2009 – works with Liberty Apparel workers to win a landmark decision against the manufacturer and its owner after nearly 10 years of fighting. The judge and jury find that although a manufacturer might not have direct control over its subcontracted factories, it still can maintain control over the work conditions, and therefore should be responsible for paying workers when its subcontractor doesn’t.

June, 2010 – assists the workers of the Silver Fashion and Great Rose factories to successfully hold the manufacturer Great Wall accountable despite the company’s claim that the workers are independent contractors.

2010 – AIW launches boycott against Cache, a high-end women’s apparel retailer that knowingly contracted with sweatshops that didn’t pay its workers overtime and that fired workers who stood up for their rights

Boycott Reynolds timeline:

June, 2010 – About 100, mostly Latina and Chinese workers at Pactiv factory where they molded and packed plastic containers, sign a petition to demand a reduction in the workload and heavy lifting.

August, 2010 – Workers try to organize into the United Steel Workers Union, with about 70% of workers signing the card. Pactiv launch an anti-union campaign while improving conditions and promising to make more changes. The Union lost the election in September.

February, 2011 – Pactiv speeds up production and conditions worsen. It also implements new rules and warnings that target the most outspoken workers.

July, 2011 – A few days before the workers can re-file the petition to join the union, Pactiv uses deceptive measures to lay off 60% of the packing department.

2012 – Workers who were laid off and workers still working at the factory unite to demand the right to bathroom breaks; to sick days and parental leave; to speak out and organize without retaliation; the reinstatement with full back pay for fired or laid off workers; and the right to a 40 hour workday with no mandatory overtime. Ain’t I a Woman launches a boycott of Pactiv and Reynolds Group, Pactiv’s parent company.

2017 - After years of organizing, Students Organizing Against Reynolds (organizational member of the AIW campaign) succeeds in ending contract between Pactiv and Sodexo at Binghamton University.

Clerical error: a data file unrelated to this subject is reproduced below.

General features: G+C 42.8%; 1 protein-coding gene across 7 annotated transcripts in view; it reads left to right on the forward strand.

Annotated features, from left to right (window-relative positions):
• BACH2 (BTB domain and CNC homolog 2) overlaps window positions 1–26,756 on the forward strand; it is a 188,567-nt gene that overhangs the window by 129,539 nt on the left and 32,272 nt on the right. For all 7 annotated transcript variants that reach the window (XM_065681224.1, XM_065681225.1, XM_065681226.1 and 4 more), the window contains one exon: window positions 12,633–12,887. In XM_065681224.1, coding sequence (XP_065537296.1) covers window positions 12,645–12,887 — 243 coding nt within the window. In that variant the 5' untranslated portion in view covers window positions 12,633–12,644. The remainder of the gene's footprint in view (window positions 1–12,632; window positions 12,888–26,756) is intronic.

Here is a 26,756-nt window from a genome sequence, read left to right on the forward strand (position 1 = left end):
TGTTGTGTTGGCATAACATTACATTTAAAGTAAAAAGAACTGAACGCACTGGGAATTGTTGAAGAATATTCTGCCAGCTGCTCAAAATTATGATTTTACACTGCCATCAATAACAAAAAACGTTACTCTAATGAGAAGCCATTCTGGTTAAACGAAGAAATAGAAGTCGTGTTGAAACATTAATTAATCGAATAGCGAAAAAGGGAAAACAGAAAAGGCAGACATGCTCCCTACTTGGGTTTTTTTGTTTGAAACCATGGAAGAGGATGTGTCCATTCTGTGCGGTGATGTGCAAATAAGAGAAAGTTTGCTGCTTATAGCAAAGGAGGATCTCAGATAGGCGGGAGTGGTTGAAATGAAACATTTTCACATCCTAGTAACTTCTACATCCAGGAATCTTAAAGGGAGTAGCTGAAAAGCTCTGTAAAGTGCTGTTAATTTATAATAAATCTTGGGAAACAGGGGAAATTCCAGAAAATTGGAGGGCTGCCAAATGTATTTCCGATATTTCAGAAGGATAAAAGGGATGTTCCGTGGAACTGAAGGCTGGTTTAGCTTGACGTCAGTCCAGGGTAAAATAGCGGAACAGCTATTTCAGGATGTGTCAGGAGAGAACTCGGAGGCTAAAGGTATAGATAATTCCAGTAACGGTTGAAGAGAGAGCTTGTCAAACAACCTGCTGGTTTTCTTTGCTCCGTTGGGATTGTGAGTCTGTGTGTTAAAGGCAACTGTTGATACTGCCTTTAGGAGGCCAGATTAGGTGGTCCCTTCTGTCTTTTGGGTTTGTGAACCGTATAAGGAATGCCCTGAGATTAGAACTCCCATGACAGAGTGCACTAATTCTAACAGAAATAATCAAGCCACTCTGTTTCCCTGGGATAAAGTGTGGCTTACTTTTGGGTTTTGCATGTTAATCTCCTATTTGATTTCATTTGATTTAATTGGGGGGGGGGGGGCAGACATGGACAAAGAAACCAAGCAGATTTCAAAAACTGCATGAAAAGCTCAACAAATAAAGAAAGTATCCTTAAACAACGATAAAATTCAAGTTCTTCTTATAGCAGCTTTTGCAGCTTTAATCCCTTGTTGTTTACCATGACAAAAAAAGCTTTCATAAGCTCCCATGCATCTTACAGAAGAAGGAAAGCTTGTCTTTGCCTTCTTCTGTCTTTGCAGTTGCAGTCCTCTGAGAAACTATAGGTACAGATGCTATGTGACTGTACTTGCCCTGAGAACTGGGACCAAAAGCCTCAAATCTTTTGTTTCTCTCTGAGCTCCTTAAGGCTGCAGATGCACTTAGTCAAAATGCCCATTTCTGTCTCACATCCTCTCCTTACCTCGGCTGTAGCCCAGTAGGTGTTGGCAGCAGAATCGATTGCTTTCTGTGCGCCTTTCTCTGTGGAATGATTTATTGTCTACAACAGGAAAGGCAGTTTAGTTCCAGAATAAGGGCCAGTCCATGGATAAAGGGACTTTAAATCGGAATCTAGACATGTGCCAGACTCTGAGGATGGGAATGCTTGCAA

Justice for Home Care Workers timeline:

November 10, 2006 – NYS Department of Labor (DOL) rejects Chinese-American Planning Council’s (CPC ‘s) application for the overtime exemption.

March 11, 2010 – DOL issues an Opinion Letter which interprets the NYSDOL Wage Order:

“…live-in employees must be paid not less than for thirteen hours per twenty-four hour period provided they are afforded at least eight hours for sleep and actually receive five hours of uninterrupted sleep…the eight-hour sleep period exclusion is not applicable and the employees must be paid for all eight hours.”

Around 2013 – A group of home attendants file a complaint with the DOL

June 2014 – CPC enters into a collective bargaining agreement with 1199 SEIU (the Union)

November 2014 – DOL makes a finding that CPC workers are owed overtime, and issues checks to home attendants totaling more than $2 million. However, DOL does not address the 24-hour shift (live-in or sleep-in) employees’ claim. Many home attendants who worked 24-hour shifts, 4 or 5 days a week receive nothing from DOL.

November 2014 – Lai Yee Chan receives a check of around $200 from DOL. She asks CPC’s accounting office about the check, and she is informed the check was issued for the overtime hours she worked from 2007 to 2013, which amount to approximately 6,000 hours.

December 2014 – Lai Yee Chan talks to other home attendants. Many workers complain to the Union and DOL about their owed back pay and overtime. The Union tells them that CPC is not required to pay overtime because they are a non-profit organization. The Union doesn’t file a complaint against CPC on behalf of the complainants.

March 11, 2015 – Lai Yee Chan and 2 other home attendants who worked 24 hours shift to file a class action lawsuit against CPC for failure to pay them under the NYLL (1) minimum wages, (2) overtime wages, (3) spread-of-hours wages, (4) straight time wages, among other claims.

May 2015 – CPC makes an application to the court to dismiss the class action on the basis that:

  • CPC has a contract with SEIU, and this matter should be arbitrated

  • CPC home attendants should be treated as domestic workers

September 9, 2015 – New York State Supreme Court Judge issues an order denying CPC’s request to dismiss the case on the basis that:

  • The arbitration clause is not specific enough about the wage claim to prevent workers from seeking relief through the court

  • Even though home attendants are domestic workers, they are entitled to received overtime and the hours they work at night